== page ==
2. I’m an atheist… but I just have some music for you by way of response.

    Peace to you.

    • Inky99 on December 25, 2009 at 5:18 pm

    If alcohol counteracts the antidepressants, why take both?

    I’ve noticed antidepressants can increase my alcohol tolerance.  

    I quit drinking about eight years ago.   I highly recommend it.

    There are better drugs for dealing with anxiety, although they can be plenty addictive.  But alcohol’s addictive, too, and it’s really bad for your health and for the depression.  

    I would recommend looking into those.   Maybe Ativan?

    You seem pretty determined to drink, however, so ….. just trying to let you know what helped me in the past.

    Just keep in mind that you used the phrase that you “had to” drink.   To deal with the stress.   I would suggest that’s another macho emotional attachment, and while I don’t actually want to claim to be analyzing you from afar, just one man to another I’d suggest that a lot of what you seem to talk about here are your macho emotional attachments.  To your old jobs especially, and now to your drinking ability.  

    I used to think I “had” to drink, too.   I remember when I was in therapy and my shrink (who I believe is a genius) told me I should lay off the alcohol while I was going through that time, and I remember thinking “how the hell am I suposed to do that?”   I didn’t, then, but I did later.   To each his own.  

    I’m sorry about your health.   I know how depressing that can be.    I think I’ve told you this before, but if you can just take things a day at a time, it can really help.   Just make it through the day as best you can, the next one might be better.   Or not.   If not, worry about it then, and just get through that one, too.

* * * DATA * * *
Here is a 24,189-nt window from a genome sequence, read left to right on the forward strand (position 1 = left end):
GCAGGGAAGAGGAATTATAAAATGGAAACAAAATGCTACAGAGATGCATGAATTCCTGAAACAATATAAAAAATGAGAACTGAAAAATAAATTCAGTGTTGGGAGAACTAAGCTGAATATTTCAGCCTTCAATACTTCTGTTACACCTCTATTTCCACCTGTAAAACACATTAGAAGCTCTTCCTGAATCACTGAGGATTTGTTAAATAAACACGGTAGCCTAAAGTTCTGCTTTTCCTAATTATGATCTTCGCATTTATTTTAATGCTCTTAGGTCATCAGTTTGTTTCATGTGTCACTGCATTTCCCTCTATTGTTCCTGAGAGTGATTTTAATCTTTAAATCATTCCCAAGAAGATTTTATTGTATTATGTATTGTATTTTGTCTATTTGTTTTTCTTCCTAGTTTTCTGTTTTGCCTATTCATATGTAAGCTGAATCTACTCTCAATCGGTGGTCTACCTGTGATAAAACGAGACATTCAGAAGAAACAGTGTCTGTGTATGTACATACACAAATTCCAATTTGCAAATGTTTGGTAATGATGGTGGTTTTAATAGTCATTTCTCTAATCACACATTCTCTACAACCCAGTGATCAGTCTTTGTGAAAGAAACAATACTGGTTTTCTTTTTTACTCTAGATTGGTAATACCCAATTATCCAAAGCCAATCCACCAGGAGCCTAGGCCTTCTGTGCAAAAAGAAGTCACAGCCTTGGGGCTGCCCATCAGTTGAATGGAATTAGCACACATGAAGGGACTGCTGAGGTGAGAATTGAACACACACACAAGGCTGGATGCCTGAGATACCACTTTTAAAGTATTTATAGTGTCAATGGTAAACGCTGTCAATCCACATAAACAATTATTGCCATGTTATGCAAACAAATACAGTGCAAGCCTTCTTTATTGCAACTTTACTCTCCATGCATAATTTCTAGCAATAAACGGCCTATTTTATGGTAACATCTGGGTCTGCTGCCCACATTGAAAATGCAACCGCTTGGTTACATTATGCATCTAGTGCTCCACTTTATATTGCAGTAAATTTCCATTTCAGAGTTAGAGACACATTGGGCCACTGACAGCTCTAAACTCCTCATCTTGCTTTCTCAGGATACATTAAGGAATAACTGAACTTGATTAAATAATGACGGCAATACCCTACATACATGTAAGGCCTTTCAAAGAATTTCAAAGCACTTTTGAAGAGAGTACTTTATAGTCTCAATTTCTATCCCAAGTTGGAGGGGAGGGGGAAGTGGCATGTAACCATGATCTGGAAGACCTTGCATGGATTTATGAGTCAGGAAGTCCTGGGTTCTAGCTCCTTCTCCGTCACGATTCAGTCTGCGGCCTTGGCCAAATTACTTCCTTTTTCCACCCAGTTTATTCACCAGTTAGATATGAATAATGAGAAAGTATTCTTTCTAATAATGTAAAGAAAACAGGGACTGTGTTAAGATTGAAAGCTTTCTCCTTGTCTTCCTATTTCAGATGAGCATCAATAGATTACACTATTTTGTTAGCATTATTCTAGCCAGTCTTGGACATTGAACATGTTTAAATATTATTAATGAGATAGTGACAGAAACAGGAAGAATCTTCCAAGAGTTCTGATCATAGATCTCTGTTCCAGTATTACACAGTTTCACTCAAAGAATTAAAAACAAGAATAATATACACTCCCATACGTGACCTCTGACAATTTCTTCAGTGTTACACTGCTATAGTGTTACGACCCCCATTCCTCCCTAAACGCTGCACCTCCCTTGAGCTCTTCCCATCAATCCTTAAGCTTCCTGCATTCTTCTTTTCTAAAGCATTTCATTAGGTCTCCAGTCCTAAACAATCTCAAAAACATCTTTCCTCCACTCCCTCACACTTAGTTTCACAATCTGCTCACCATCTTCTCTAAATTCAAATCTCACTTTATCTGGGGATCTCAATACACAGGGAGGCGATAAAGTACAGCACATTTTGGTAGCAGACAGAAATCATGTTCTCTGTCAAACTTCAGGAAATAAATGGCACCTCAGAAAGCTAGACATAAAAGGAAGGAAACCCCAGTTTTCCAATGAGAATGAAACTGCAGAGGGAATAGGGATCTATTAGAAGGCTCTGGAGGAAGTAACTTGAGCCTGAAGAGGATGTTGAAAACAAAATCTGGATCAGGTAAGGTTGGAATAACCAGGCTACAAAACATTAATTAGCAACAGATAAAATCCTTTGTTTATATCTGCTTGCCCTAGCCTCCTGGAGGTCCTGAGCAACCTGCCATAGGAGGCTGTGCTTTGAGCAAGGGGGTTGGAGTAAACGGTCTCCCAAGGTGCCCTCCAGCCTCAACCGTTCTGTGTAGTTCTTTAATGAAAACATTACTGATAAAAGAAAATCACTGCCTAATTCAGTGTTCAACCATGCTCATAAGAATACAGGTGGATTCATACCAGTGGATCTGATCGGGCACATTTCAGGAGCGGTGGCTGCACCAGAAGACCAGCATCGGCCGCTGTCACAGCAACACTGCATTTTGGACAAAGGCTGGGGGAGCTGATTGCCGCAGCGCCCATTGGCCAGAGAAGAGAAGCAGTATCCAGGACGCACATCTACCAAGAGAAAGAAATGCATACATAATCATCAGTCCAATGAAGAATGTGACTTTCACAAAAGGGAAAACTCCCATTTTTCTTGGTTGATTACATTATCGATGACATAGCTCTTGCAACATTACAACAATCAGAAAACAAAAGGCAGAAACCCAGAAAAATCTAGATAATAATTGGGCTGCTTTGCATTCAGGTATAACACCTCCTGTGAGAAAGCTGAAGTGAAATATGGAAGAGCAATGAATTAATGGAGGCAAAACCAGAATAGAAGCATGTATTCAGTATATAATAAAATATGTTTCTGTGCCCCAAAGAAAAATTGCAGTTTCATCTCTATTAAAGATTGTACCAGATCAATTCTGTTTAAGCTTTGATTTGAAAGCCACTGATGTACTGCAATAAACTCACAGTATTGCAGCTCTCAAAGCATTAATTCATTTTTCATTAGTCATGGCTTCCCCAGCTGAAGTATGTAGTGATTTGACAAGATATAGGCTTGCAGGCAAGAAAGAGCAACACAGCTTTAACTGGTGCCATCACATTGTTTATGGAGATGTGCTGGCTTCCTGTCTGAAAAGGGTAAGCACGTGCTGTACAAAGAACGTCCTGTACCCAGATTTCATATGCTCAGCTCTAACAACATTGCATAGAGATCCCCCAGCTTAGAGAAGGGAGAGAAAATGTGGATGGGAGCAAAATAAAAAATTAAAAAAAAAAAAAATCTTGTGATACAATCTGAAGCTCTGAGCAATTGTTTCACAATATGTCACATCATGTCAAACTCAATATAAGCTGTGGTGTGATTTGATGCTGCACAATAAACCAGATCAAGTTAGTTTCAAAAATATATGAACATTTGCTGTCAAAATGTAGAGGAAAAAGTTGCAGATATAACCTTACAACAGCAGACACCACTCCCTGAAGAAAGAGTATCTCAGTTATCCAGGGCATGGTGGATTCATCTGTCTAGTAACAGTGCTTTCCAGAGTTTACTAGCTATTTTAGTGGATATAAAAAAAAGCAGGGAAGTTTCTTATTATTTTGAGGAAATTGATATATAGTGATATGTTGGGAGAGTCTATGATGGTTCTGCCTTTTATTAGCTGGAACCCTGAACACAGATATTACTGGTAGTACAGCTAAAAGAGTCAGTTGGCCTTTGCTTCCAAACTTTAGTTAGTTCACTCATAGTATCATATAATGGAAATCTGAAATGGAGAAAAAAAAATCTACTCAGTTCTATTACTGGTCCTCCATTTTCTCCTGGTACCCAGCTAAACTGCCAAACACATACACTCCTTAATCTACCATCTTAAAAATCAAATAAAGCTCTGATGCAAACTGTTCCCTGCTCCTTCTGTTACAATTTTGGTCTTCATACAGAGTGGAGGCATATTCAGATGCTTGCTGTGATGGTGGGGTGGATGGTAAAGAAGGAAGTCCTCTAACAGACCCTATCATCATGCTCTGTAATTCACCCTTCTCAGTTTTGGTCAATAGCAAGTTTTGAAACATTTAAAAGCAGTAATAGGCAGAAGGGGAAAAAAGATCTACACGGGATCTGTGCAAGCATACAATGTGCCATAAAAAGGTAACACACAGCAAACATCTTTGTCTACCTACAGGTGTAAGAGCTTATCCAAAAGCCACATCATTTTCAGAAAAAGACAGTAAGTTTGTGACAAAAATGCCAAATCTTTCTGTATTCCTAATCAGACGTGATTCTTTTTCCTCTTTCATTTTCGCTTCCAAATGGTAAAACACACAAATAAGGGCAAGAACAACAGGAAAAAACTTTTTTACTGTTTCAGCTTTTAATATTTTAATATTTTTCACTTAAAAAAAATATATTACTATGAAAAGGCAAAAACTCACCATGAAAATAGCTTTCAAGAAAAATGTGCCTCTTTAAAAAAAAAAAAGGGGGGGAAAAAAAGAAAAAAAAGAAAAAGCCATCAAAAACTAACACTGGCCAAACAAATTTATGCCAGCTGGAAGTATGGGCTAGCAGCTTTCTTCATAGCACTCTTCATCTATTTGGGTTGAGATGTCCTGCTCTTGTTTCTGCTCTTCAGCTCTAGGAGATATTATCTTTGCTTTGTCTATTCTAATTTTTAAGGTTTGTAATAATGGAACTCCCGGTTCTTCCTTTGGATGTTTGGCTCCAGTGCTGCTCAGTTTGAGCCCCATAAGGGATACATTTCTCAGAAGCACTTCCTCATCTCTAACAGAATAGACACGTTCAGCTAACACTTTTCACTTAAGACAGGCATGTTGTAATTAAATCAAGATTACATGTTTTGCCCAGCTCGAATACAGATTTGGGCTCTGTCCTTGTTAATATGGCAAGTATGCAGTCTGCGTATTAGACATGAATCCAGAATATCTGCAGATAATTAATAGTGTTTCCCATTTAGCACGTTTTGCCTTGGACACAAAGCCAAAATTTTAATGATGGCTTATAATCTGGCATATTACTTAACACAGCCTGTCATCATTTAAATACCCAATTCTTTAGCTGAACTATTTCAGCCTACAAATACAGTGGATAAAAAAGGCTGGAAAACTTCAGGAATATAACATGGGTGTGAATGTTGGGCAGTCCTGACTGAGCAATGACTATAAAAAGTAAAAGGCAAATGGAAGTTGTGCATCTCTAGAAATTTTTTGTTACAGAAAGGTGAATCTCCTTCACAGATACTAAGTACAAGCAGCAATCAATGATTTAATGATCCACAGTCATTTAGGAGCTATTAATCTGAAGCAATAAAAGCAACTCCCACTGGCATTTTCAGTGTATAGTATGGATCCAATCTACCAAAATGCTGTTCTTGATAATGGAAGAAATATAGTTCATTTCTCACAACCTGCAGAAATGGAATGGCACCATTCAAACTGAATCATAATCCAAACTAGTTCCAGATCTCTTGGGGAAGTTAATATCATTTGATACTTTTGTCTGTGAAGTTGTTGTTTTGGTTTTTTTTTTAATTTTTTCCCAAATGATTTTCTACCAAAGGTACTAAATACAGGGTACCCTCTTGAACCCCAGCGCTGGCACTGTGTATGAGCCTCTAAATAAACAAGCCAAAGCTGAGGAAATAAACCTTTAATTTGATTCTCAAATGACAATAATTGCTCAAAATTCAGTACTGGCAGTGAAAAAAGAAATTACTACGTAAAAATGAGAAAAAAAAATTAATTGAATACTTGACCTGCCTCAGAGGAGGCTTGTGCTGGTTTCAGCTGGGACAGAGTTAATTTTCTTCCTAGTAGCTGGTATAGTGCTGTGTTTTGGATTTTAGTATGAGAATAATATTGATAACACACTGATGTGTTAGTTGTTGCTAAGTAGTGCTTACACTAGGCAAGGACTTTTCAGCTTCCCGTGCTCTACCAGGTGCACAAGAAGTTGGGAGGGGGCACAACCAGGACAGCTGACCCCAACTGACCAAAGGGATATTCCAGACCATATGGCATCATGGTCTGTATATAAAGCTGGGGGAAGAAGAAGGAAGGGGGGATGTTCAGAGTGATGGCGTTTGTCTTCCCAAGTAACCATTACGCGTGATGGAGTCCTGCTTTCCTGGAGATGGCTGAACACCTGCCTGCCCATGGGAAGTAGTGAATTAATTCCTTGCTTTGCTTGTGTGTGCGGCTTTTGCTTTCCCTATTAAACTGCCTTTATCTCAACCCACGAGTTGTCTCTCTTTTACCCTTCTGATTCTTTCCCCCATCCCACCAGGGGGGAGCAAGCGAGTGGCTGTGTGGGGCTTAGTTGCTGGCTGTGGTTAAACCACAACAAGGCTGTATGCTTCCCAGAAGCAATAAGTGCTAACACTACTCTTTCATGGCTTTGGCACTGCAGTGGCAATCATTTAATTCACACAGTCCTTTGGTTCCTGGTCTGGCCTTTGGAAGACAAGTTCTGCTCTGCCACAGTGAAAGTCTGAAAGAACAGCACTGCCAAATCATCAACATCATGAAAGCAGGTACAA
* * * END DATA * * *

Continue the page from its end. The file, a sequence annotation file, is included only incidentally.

• Diane G on December 25, 2009 at 6:05 pm

    I feel for you, buddy. Wish I had more, but there it is.

  3. And proud to have served alongside you.

    Personally I think the whole antidepressant thing is like juggling chainsaws. They’re very overprescribed and their effects are still not well understood. My father was prescribed Zoloft after his heart surgery, he ended up having suicidal reactions. As a woman with ADD I have seen the pill pusher mentality in some of my doctors, and I will categorically tell you right now that they are no longer my doctors. I will NOT serve as a guinea pig or a cash cow for the medical industry. Folks got along in this world quite well before these Valley of the Dolls candymen came along with their umpteen pills that people fashionably mention they’re taking at parties as if it was some form of new designer apparel; and I am guessing they’d function quite well if there was a future without Medication Nation.

    Alcohol is a depressant so of course it counteracts an antidepressant, but again, this is like juggling chainsaws. Many a movie star and rock star has been lost to riding this chemical rollercoaster. Judy Garland was one of the most notorious victims of trying to chemically manage her time and emotions. Better living through chemistry this is NOT.

    Hang in there. You’re hardcore and tough, that is a given. Please stay with us. We really, really need you.